Pam & Tommy

Rating: 3.5 out of 5.

Developed for television by Robert Siegel
Based on “Pam and Tommy: The Untold Story of the World’s Most Infamous Sex Tape”
by Amanda Chicago Lewis

Hulu (U.S) / Disney +(International)

You can clearly sense the presence of director Craig Gillespie in the opening episodes of Pam & Tommy; the use of various classic pieces of pop and rock on the soundtrack, a vivid capturing of the tabloid frenzy that came from the titular characters in question, not to mention the presence of Sebastian Stan. The first three episodes of the series feel very much like a companion piece to Gillespie’s acclaimed take on the story of Tonya Harding. 

As it goes on, however, and Gillespie as director makes way for Lake Bell, Gwyneth Horder-Payton and Hannah Fidell, the salacious, shock value of those first three episodes give way to something more thoughtful and frequently angry.

Those opening episodes, as great as they are at times, do threaten to take the focus away from the titular characters and the sensational transformation Lily James and Sebastian Stan have gone under to become Pamela Anderson and Tommy Lee in favour of an exploration of the motivations of Rand Gauthier (Seth Rogen) and his rationale and embitterment that led him to steal from Lee and Anderson and subsequently release their private home video on to the internet, thus creating a culture of sensationalism that ends up going viral. 

Thankfully, when the series hits a home run of episodes in the middle of the season, in which Gillespie is not calling the shots behind the camera, the series focuses more on the impact the release of the tape has on Anderson herself, taking James’ uncanny ability to portray Anderson away from tabloid mimicry and into something more devastating and complex. 

It’s a fantastic performance, which really comes into its own in a frequently horrifying and uncomfortable sixth episode where Lee is under deposition as both she and Lee attempt to sue Penthouse publisher Bob Guccione (yes, that is Grease 2’s Maxwell Caulfield) but ends up being put through a ringer of endless slut shaming and criticism from Guccione’s lawyers while flashbacks fill in her years as a Playboy model before going on to worldwide fame as one of the stars of Baywatch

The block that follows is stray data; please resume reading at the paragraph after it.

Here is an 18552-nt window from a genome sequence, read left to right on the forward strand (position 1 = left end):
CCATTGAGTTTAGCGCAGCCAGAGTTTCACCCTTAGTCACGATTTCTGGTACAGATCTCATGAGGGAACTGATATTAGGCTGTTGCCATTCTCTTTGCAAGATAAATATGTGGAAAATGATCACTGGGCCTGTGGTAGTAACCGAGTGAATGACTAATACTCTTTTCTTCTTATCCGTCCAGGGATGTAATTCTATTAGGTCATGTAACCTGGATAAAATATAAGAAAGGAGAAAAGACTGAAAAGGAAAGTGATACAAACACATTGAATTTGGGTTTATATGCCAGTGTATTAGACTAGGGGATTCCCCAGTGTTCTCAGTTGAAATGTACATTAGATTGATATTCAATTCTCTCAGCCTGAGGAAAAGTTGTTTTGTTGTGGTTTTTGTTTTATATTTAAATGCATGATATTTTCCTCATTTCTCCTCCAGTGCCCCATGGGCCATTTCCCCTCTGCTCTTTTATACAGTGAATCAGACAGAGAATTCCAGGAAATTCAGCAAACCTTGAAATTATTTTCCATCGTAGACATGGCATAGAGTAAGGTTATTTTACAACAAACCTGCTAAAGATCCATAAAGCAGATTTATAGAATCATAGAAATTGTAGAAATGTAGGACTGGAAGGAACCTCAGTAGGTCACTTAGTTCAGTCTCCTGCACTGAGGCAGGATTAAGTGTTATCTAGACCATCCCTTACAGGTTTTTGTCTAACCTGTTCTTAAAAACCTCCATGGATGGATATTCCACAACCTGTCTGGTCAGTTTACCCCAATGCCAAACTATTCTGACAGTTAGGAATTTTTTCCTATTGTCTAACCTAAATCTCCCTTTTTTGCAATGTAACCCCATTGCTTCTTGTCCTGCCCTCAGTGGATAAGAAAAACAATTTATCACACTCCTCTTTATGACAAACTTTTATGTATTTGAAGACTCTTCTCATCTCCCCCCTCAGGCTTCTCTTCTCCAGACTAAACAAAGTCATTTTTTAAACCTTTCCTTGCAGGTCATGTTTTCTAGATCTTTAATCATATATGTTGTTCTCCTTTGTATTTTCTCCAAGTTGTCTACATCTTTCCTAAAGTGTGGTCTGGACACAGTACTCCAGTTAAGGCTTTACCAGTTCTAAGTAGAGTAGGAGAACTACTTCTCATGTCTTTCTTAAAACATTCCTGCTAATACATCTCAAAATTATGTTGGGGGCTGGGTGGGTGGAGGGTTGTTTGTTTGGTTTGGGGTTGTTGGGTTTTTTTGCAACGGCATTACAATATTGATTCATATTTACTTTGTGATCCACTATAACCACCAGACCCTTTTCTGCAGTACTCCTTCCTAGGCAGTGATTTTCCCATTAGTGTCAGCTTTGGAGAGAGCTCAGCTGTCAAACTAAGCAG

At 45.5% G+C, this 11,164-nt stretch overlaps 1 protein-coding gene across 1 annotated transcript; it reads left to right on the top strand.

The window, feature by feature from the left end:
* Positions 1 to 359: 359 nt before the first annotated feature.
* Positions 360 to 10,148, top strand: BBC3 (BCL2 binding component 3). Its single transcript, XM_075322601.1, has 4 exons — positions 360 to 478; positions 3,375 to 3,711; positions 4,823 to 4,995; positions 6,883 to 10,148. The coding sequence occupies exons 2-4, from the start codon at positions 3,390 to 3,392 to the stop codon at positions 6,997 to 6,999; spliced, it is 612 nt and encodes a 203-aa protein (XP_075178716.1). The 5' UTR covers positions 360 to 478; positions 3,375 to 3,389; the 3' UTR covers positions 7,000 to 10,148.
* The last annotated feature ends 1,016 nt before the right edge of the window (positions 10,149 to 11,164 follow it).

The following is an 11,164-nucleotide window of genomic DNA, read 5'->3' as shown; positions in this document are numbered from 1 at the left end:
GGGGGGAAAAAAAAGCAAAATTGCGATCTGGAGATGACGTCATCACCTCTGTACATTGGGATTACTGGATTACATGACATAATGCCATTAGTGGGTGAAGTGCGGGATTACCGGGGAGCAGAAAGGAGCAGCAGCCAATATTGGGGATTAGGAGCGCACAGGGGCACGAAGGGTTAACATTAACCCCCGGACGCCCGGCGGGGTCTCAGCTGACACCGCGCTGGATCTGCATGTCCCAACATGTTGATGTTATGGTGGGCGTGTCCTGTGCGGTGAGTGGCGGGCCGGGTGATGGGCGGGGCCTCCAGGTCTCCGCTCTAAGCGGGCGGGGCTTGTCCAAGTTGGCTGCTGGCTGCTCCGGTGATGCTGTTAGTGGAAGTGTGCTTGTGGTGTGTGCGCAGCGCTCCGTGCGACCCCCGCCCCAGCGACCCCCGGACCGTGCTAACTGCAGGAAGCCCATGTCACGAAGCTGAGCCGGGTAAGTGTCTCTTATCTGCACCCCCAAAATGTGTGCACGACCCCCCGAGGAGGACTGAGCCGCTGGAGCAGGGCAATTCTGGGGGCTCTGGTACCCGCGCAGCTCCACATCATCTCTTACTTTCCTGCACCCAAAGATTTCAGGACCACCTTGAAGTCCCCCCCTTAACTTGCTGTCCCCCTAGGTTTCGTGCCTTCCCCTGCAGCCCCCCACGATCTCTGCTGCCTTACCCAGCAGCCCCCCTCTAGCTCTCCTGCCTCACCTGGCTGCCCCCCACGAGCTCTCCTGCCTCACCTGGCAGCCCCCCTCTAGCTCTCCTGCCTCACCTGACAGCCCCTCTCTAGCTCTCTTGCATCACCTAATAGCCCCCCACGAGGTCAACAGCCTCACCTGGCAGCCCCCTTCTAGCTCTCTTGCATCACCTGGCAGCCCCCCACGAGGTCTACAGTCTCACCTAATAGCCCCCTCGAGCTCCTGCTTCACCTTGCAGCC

The production of Baywatch comes under critical scrutiny here, not least the never-ending interest of the producers in having their cameras gaze at Anderson as if she only existed to be ogled at by the straight men in the audience. 

The more it goes on, the more Pam & Tommy reveals itself to be a series that is capable of making many of the right decisions. Anytime Rogen is on screen, or the wonderful Nick Offerman for that matter, it loses some sense of identity; the last thing that is interesting about this story is the offenders who make the tape into the unfortunate sensation that it became, but it’s a pivotal part of the story that needs to be there, unfortunately. 

What it does get right is its treatment of Anderson as someone who gets caught up in events and a changing world that is beyond her control. She may enjoy her time at Playboy, but the real world beyond the gates of Hugh Hefner’s mansion is shown to be more willing to tear her down or emotionally mistreat her in ways that are frequently cruel. Anderson herself has a reputation for being somewhat vacuous, but James’ portrayal shows her to be someone more than capable of seeing how the world works when something so private about her life is exposed to a salaciously curious population to look at and gaze at, doing so without her permission.